How strategic is the Pact?
The European Union is having to negotiate a free trade agreement with a partner whose economic clout and development status matches its own.
- Friday, 27 February 2015
Never in its history has the EU negotiated a free trade agreement, which explains the level of attention and controversy the negotiations for the proposed Transatlantic Trade and Investment Partnership (TTIP) have aroused among Europeans. This seems mainly to do with having the United States as the negotiating partner. No previous agreement has been concluded with a partner of equal market size, none has come even close to matching the sheer breadth of mutual trade and investments, and no negotiating partner has ever involved a country with greater political clout. Europeans are used to seeing their EU representatives splitting hairs over the extent to which their preferences, norms, standards and procedures are to be accommodated. TTIP is unique on all counts and so are these negotiations in the eyes of Europeans, both among the supporters and critics.
EU actors put high expectations on TTIP as a means of improving access to the US for European companies, especially a large number of small- and medium-size enterprises (SMEs), thereby enhancing the competitiveness of European businesses on a global scale. Seen in this light, TTIP would seem to favour industrial policies that promote SMEs. Its critics however make the opposite case. In their view, the agreement is likely to be tilted towards big business. NGOs, trade unions and a number of political parties view TTIP as threatening European standards, job security and workplace conditions, and data protection. They are also adamant that the envisioned investor protection clauses could end up scuttling democratic governance. Since the economic gains from TTIP will be more limited than initially believed, geopolitics seem to be the core argument in favour of an agreement.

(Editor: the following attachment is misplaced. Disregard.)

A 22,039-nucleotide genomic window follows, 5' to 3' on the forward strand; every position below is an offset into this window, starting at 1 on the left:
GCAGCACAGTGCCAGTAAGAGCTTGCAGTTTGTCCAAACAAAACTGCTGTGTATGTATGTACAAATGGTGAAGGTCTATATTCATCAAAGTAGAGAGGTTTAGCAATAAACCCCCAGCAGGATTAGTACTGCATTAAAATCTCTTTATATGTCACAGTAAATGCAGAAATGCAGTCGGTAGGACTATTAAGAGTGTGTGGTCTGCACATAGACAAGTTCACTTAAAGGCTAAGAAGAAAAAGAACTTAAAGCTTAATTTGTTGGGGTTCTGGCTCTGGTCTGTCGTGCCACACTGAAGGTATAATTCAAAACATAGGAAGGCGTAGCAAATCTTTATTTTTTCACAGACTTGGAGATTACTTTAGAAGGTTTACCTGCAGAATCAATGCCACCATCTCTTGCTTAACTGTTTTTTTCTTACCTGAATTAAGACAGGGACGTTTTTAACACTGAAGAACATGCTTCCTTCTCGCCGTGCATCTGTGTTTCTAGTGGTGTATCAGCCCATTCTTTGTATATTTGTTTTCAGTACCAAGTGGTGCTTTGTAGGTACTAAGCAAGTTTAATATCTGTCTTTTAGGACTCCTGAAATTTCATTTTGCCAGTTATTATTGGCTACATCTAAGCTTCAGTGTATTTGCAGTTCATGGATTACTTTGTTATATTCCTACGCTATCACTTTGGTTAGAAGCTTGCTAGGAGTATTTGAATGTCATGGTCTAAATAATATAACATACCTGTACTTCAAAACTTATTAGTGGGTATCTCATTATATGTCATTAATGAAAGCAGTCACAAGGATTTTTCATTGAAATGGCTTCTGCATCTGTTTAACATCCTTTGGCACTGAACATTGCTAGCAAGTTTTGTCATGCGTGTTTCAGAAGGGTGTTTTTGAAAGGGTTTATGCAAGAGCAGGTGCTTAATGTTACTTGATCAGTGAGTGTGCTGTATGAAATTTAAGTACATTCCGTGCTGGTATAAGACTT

A lack of clarity exists on what the strategic dimension of TTIP is actually supposed to be. Many political leaders have only considered the strategic value of an agreement in rather broad terms. They see it as a way of shaping globalization by setting reference standards for the world and reinforcing transatlantic relations in light of the resurgence of the geopolitical challenges posed by Russia’s annexation of Crimea and Sevastopol. Both aspects have drawbacks. Any impact on standards and rules can only be achieved through far-reaching harmonization or a comprehensive mutual recognition of an integrated transatlantic market, which seems rather unlikely given the reservations and the range of issues excluded from the treaty by both sides. Also, it is not easy to see how emerging powers are expected to impose their norms and standards on the West even without the TTIP agreement, given their dependence on access to European and North American markets. What’s more, the hope of consolidating Western interests through TTIP in order to strengthen defences against power politics may be forlorn. It would require an exceptionally high level of consensus for it to carry any weight. Conversely, the risk of failing to reach an agreement, bandied about by those opposing the strategy, seems a point worth taking. Any failure in developing universal standards could support the perception of a declining Western influence over global norms and rules and end up harming transatlantic relations. Many in the world would consider a breakdown in transatlantic partnership negotiations as an invitation to test its centrifugal potential further.